I find it interesting that we beat ourselves up because the web isn’t as good as other technologies. That’s always been the case. Turning that frown upside down, you can look at history and see the existence of those things helped the web in the long term. They pointed to what we wanted and didn’t want the web to be able to do. CD-ROMs, Flash, and native can act as the R&D department for the web. “That’s really cool, I really want to be able to do that!” Whether it’s animation in Flash or access to the camera in native. These proprietary, closed systems are missing a lot of what you get on the web, but they come with all of this surface-level, cool stuff. But that’s ok. We can take what we want, discard what we don’t want, and put that into the web.
The catch is the speed at which that happens. It’s never fast enough for developers. Developers complain that the standards process is too slow. Many times, that’s absolutely true. The standards process can be too slow. But you don’t want to rush a lot of this stuff because there are big implications. Once something ships in a browser, it’s there for good. It’s very hard to remove something. You want to make sure you get it right. A lot of the stuff we want to be able to do to get on the same footing as native involves access to device APIs. You definitely want to be able to get that right, for security reasons. You don’t want to make mistakes there. Yes, it’s going to be slower. There are compatibility issues, too. A native platform only needs to work on one platform. The web needs to be able to work everywhere.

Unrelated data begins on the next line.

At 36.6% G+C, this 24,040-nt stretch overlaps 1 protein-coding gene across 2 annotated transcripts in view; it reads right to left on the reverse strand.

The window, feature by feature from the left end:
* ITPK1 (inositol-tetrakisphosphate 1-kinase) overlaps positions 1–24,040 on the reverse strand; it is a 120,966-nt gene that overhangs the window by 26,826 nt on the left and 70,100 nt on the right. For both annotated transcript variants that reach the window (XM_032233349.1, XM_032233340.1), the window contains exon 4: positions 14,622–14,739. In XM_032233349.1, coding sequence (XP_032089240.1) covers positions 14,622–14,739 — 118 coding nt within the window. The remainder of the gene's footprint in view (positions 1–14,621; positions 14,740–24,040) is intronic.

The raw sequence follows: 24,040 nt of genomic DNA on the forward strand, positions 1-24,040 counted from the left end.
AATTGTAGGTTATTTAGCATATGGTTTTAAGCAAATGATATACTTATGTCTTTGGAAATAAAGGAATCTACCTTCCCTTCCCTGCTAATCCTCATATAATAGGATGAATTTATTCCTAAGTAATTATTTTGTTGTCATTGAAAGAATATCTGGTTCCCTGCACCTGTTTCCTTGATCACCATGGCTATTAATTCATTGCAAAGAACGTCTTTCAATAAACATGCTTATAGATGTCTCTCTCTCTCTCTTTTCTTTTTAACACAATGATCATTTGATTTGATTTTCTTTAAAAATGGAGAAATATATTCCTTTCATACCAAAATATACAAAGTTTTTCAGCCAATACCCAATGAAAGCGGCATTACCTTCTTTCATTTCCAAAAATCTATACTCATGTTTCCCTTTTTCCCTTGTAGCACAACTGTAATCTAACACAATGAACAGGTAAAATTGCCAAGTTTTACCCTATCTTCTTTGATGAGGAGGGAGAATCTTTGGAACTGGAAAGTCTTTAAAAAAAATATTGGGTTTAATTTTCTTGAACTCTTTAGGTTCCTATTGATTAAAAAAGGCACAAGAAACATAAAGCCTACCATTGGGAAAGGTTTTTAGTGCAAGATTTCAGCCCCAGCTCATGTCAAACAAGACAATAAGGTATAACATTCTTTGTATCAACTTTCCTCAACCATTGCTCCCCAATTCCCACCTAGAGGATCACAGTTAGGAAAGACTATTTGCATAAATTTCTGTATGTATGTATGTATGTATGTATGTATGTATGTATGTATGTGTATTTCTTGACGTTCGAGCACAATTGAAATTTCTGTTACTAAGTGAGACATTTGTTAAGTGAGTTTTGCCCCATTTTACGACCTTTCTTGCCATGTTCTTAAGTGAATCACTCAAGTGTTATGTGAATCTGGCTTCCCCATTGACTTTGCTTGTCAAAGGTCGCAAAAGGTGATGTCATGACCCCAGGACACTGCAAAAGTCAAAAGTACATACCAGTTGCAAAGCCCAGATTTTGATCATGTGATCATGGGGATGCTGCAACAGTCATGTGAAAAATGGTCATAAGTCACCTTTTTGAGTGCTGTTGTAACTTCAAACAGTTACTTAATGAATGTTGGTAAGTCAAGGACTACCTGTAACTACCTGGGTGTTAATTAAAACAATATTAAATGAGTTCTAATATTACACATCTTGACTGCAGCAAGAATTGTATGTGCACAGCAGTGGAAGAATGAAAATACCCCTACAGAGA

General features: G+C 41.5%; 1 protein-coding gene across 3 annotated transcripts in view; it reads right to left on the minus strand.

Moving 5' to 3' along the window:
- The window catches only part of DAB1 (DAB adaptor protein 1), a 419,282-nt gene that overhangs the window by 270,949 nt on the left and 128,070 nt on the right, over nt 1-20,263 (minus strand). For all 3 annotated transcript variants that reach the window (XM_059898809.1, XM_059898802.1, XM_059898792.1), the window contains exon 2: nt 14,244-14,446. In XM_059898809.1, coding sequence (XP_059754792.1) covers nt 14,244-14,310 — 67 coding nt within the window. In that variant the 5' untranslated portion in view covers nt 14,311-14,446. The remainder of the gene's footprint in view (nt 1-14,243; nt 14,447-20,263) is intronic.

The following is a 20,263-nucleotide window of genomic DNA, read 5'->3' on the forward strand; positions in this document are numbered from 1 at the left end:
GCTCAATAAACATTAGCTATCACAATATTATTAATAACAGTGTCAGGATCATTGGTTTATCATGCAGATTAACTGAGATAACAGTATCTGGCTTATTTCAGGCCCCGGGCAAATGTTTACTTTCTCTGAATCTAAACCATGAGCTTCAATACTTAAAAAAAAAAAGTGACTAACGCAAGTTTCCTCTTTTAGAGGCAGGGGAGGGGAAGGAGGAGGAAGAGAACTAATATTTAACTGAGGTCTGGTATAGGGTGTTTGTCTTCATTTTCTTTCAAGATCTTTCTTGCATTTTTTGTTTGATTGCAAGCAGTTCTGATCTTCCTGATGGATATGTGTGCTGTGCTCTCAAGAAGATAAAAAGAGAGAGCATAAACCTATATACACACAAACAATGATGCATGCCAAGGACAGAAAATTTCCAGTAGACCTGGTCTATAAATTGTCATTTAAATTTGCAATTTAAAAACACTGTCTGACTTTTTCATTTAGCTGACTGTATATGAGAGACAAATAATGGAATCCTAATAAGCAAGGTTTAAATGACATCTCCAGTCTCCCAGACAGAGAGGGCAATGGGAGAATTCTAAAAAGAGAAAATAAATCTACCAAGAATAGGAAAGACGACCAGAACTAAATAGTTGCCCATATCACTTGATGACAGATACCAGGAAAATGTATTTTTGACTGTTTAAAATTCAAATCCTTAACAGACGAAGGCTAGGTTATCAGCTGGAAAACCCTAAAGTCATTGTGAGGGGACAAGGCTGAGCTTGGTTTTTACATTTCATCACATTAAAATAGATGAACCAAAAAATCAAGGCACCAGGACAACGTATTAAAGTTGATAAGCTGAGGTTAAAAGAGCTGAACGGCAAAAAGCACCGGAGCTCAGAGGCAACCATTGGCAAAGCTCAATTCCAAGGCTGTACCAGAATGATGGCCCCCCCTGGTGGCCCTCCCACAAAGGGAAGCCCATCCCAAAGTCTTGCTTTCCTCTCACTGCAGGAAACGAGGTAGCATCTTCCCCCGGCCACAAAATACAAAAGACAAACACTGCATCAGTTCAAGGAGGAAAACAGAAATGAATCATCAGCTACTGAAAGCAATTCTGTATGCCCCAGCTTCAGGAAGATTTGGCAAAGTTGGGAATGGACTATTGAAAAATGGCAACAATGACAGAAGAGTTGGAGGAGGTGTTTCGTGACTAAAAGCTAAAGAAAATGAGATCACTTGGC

Understanding the Web with Jeremy Keith (cache)
Cette interview de Jeremy Keith est un petit bijou. À lire et relire pour… comprendre le Web.